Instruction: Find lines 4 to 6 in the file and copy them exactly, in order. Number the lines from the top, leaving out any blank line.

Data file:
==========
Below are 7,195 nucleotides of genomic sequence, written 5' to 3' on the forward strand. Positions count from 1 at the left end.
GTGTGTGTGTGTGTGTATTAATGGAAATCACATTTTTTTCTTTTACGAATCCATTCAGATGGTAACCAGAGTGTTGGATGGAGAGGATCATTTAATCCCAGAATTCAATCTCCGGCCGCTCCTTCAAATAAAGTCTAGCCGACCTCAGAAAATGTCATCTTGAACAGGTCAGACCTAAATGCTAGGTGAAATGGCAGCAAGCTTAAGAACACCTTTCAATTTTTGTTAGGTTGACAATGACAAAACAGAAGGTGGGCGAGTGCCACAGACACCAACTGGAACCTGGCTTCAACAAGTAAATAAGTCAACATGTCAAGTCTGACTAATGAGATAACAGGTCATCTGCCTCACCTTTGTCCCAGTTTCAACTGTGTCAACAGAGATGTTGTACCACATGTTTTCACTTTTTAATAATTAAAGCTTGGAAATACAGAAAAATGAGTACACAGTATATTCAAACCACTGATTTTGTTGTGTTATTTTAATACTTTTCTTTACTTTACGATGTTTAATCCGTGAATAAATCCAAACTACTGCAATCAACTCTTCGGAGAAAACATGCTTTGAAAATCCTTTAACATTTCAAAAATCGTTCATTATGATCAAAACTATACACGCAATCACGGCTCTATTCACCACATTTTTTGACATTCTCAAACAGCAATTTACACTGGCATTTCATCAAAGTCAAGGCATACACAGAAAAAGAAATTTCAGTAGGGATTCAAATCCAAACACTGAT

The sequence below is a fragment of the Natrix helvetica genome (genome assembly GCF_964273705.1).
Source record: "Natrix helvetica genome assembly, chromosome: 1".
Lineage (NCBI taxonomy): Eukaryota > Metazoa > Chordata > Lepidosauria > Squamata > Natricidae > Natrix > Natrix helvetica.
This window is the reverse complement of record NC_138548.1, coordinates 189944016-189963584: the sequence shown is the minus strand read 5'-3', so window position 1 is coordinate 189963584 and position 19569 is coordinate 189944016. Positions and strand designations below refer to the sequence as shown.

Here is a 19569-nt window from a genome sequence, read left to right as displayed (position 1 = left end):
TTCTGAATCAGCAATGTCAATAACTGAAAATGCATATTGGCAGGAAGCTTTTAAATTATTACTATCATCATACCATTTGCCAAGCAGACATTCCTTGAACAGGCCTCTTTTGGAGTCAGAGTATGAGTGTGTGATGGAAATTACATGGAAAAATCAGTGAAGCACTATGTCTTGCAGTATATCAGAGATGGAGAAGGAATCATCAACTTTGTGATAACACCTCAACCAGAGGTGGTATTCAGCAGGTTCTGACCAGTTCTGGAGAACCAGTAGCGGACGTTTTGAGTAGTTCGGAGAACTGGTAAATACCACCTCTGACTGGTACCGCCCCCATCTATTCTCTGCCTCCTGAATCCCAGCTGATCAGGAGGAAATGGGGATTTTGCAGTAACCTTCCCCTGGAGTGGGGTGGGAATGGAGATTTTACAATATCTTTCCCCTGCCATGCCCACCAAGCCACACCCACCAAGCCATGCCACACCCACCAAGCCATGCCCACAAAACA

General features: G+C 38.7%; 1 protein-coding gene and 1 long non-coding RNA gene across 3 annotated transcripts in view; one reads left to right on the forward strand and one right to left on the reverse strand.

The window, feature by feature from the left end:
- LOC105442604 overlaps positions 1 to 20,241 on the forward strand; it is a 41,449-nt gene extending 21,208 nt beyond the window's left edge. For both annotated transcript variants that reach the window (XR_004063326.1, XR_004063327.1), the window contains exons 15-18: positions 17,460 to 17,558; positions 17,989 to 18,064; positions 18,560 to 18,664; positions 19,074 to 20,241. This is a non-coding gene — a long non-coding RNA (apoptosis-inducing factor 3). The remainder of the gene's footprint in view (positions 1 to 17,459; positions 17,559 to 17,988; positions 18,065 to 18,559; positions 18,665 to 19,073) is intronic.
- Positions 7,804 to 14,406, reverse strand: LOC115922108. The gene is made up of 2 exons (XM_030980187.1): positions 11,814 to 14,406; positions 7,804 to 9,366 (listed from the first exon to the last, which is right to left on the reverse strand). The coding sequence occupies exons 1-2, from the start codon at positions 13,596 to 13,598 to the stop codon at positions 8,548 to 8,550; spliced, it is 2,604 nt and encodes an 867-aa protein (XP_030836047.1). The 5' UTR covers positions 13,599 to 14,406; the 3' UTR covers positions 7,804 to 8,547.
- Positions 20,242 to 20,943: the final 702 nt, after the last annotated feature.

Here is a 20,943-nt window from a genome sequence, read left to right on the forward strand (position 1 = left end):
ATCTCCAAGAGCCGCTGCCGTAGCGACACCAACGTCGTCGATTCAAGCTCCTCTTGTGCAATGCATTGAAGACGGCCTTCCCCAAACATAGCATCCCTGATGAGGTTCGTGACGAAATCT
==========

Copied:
Source record: "Natrix helvetica genome assembly, chromosome: 1".
Lineage (NCBI taxonomy): Eukaryota > Metazoa > Chordata > Lepidosauria > Squamata > Natricidae > Natrix > Natrix helvetica.
This window is the reverse complement of record NC_138548.1, coordinates 189944016-189963584: the sequence shown is the minus strand read 5'-3', so window position 1 is coordinate 189963584 and position 19569 is coordinate 189944016. Positions and strand designations below refer to the sequence as shown.